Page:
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Thy hand is in a bright boy's, Genie,
He calls thee his sweet wee wife,
But let not thy little heart think, Genie,
Childhood the prophet of life:
It may be life's minstrel, Genie,
And sing sweet songs and clear; But minstrel and prophet now, Genie,
Are not united here.
What will thy future fate be, Genie ?
Alas! shall I live to see!
For thou art scarce a sapling, Genie,
And I a moss-grown tree !
I am shedding life's leaves fast, Genie,
Thou art in blossom sweet;
But think betimes of the grave, Genie,
Where young and old oft meet.
Down the dark tide of time, with flow
Unceasing, hath another year
Its record borne of joy and woe,
Hope, exultation, fear-
With constant force through shade and sun,
The swelling stream hath hurried on,
And Aung its shattered wave at last
Into the ocean of the past.
Pass on-returniess years! ye bring
Nearer the golden age of Time-
When man, no more an abject thing,
Shall from the sleep of ages spring,
With new-born life, and proudly Sing
Aside his bondage and his crime,
And rising in his manhood, be
What God designed him-pure and free.
W. H. BURLEIGH.
MOTHER, there's no soft hand comes now
To smooth the dark curls o'er my brow;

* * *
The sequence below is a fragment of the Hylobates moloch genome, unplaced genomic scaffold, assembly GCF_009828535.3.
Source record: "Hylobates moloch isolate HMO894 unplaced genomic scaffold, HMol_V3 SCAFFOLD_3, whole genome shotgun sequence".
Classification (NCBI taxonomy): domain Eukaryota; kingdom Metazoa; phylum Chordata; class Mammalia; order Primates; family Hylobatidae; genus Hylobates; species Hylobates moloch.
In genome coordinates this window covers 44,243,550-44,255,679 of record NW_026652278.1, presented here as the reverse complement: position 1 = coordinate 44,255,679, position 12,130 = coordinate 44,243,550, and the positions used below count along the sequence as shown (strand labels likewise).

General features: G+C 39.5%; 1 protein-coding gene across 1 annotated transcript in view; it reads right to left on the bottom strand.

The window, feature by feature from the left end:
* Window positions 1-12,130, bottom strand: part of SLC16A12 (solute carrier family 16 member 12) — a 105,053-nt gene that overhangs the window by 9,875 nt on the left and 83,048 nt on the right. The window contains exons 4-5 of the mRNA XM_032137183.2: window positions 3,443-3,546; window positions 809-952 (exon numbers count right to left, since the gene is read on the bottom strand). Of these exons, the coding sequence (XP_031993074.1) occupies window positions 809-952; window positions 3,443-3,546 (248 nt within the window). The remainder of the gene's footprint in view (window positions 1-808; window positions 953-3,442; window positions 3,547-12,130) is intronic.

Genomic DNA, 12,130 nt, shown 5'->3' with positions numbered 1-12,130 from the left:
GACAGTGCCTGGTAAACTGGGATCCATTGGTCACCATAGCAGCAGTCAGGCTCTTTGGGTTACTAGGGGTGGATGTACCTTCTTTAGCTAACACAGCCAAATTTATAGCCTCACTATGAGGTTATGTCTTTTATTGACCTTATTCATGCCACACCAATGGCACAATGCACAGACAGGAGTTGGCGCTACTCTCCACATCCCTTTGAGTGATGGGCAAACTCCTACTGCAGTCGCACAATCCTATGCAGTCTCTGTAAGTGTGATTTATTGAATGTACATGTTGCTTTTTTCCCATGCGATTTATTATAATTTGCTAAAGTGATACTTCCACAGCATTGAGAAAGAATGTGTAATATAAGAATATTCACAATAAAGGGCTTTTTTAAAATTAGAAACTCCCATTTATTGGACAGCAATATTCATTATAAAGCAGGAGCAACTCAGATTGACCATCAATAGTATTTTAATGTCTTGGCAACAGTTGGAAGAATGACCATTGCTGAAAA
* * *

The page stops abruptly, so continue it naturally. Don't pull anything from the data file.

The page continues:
I hear no voice so low and mild
As that which breathed " my own loved child."
No smile will greet, no lips will press,
prayer will rise, no words will blogs,
So fond, so dear, so true for me
As those I ever met from thee.
Oh! that my soul could melt in tears,
And die beneath the pain it bears ;
The grief that springs, the thoughts that goad,
Become a heavy maddening load;
For all that heart or memory blends
But hotly scathes and sorely rends;
And feeling, with its biling fangs,
Tortures with sharp and bleeding pangs.
My Mother! thou didst prophesy,
With sighing tone and weeping eye,
That the cold world would never be
A kindred resting place for me!
Oh, thou wert right! I cannot find
One sympathetic link to bind,
But where some dark alloy comes in
To mar with folly, wrong, or sin.
My Mother ! thou didst know full well
My spirit was not fit to dwell
With crowds who dream not of the ray
That burns the very soul away.
That ray is mine; 't is held from God,
But scourges like a blazing rod,
And never glows with fiercer flame
Than when 't is kindled at thy name.
My Mother! thou 'rt remembered yet
With doting love and keen regret ;
My birth-day finds me once again
In fervent sorrow, deep as vain.
Thou art gone forever, I must wait
The will of Heaven, the work of fate.
And faith can yield no hope for me
Brighter than that of meeting thee.
Hail, to this teeming stage of strife!
Hail, lovely miniature of life!
Pilgrim of many cares untold !
Lamb of the world's extended fold !
Fountain of hopes and doubts and fears!
Sweet promise of ecstatic years !
How could I fainly bend the knee,
And turn idolater to thee !
'Tis nature's worship--selt-confessed,
Far as the life which warms the breast;
The sturdy savage, 'midst his clan,
The rudest portraiture of inan,
In trackless woods and boundless plains,
Where everlasting wildness reigns,
Owns the still throb--the secret start-
The hidden impulse of the heart.
But little reck'st thou, O my child,
or travail on life's thorny wild !
or all the dangers, all the woes,
Each tollering footstep which inclose;
Ah, little reck'st thou of the scene
So darkly wrought, that spreads het ween